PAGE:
You better think twice next time you carelessly toss your plastic utensils after lunch -- you never know where they could end up.
For this sea turtle, someone's fork would up in a place it never should have -- its nostril. But the Olive Ridley turtle was lucky enough to find itself in the hands of some capable researchers on a beach in Costa Rica.
"As I tested how firmly the object was lodged in its nose; it was clear that it was lodged into her nose very deeply," Nathan Robinson, who works with the sea turtle conservation organization Leatherback Trust, wrote in a blog post. In the video below -- which is not for the squeamish -- Robinson and his team remove the fork from the turtle's nose.
Knowing that they were miles from the nearest vet, Robinson had to make a quick decision about the turtle's predicament. He enlisted the help of two biologists to restrain the turtle and used his pocket knife to carefully extract the fork.
"Shortly afterward, the turtle began to move back to the ocean,"Robinson wrote, "Appearing healthy and active, we watched her as she entered the waves and swam away."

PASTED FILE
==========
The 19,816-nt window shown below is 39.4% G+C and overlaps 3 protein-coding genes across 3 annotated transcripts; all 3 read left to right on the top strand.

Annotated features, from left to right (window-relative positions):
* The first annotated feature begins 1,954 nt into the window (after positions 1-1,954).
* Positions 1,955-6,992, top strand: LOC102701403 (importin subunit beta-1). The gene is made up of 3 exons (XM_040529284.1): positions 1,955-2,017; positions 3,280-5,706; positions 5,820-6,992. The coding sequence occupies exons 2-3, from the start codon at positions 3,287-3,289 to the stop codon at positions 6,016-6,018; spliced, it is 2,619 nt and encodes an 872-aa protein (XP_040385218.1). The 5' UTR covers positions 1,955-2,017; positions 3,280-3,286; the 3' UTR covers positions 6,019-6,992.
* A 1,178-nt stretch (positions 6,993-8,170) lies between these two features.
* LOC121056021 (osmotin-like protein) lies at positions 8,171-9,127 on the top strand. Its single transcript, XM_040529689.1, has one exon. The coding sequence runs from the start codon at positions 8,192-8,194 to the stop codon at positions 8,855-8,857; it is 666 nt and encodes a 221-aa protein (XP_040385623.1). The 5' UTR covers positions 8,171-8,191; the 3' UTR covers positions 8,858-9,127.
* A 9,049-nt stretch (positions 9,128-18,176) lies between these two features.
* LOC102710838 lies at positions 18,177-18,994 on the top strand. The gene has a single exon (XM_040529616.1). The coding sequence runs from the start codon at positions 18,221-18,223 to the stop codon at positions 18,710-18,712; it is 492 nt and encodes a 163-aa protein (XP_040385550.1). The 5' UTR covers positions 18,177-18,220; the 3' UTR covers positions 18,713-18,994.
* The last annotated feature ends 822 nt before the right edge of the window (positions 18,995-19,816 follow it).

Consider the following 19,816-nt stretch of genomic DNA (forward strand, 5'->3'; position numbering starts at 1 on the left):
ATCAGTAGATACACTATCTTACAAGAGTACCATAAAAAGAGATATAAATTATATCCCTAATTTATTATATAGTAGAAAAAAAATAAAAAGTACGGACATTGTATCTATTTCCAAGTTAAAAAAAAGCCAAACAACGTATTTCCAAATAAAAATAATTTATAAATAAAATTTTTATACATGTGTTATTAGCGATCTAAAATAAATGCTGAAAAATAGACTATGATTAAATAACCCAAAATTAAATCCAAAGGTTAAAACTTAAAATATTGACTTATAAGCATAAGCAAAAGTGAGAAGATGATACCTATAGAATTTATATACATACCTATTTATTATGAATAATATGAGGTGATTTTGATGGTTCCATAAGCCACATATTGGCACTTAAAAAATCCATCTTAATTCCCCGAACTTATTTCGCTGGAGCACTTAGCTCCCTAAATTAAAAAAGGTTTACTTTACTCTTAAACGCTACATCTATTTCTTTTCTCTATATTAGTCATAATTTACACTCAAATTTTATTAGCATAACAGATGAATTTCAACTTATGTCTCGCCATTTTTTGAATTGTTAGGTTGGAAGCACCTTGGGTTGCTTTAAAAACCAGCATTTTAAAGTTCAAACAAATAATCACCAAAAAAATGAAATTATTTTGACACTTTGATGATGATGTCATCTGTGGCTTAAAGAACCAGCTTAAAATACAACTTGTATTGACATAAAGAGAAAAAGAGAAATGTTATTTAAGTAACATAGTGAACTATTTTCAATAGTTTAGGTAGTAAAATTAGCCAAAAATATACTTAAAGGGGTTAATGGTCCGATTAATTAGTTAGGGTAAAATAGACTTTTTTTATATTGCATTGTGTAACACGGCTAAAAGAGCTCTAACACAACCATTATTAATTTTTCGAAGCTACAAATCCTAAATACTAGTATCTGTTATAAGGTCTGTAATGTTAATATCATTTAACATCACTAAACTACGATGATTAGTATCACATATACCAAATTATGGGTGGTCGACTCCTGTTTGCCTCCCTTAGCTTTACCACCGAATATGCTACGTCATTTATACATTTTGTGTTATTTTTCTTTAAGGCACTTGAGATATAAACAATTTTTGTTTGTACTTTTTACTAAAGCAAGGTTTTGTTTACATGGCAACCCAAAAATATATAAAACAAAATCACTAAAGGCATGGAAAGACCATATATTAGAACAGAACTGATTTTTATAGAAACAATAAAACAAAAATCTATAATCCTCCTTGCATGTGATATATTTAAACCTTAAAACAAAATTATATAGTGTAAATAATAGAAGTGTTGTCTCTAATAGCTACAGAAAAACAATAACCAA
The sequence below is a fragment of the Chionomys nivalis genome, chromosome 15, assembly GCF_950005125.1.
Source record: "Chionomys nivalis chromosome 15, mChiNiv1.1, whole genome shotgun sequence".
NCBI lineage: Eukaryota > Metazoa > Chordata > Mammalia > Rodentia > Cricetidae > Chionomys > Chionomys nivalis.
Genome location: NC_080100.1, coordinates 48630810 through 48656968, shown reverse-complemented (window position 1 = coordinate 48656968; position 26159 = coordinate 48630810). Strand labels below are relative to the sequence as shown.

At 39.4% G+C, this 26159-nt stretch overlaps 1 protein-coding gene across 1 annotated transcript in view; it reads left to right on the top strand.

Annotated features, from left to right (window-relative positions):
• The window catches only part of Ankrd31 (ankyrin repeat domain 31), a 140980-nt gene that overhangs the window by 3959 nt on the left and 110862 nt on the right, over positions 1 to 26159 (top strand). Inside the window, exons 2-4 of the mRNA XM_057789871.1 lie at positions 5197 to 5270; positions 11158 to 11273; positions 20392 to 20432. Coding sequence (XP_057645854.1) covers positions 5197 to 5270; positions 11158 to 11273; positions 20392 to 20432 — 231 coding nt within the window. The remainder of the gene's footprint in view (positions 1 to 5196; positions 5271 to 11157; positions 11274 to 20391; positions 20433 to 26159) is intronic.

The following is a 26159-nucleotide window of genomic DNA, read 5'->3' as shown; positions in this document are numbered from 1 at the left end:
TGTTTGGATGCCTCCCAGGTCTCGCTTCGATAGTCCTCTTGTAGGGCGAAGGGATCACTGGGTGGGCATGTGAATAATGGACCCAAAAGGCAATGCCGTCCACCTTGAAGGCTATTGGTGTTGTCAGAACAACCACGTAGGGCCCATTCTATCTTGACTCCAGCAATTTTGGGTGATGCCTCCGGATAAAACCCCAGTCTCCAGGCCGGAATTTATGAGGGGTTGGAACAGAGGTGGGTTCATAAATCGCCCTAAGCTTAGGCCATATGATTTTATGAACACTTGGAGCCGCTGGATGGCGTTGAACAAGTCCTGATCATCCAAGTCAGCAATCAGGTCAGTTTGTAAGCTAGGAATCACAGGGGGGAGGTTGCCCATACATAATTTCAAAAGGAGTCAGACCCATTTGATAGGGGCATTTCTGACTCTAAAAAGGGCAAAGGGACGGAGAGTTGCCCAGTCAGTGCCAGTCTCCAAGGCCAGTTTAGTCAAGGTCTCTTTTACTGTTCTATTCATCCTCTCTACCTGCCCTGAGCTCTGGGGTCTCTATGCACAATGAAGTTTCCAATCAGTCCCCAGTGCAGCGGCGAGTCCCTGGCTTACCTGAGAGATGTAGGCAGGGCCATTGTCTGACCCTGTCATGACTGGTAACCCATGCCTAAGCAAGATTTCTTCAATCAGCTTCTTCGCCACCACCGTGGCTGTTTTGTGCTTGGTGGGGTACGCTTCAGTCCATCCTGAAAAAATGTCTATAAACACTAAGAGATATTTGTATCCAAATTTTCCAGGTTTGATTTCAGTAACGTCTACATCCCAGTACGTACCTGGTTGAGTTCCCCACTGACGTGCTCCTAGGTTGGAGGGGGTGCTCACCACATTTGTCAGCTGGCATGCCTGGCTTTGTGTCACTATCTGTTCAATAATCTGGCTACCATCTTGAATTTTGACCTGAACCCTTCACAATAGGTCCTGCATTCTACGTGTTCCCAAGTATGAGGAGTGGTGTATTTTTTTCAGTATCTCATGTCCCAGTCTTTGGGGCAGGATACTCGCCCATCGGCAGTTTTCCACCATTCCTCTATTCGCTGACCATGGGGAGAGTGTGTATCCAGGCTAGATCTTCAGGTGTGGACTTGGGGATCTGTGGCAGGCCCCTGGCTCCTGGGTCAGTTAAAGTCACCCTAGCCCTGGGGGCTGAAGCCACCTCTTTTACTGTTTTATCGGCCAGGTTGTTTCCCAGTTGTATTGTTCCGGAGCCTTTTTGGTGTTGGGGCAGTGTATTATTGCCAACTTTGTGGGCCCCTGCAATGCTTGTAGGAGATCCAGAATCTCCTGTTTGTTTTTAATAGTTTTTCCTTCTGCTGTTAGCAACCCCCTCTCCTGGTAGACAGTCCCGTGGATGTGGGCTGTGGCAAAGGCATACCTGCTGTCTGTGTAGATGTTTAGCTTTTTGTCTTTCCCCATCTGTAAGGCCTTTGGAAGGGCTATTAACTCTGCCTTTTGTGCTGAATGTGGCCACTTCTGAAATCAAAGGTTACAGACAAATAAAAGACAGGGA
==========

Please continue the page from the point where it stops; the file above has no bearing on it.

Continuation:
Though this turtle made a swift recovery from its injuries, it's a scene Robinson knows all too well. Earlier this year, he removed a 4-inch plastic straw from then nostril of another Olive Ridley turtle and posted the graphic video to YouTube.
"This fork, like the straw, was probably eaten by the turtle. When she tried to regurgitate it, the fork did not pass out of her mouth but went out her nose," Robinson said in a Facebook post.
Roughly 8 million metric tons of plastic trash end up in our oceans every year, according to a study published in Science earlier this year. If we don't reduce the amount of plastic waste we create, that number will double to 17.5 metric tons per year by 2025.
"I was able to remove the fork but countless other animals are suffering from plastic debris in our oceans," Robinson wrote. "Your efforts to reduce, reuse, and recycle will make a difference."
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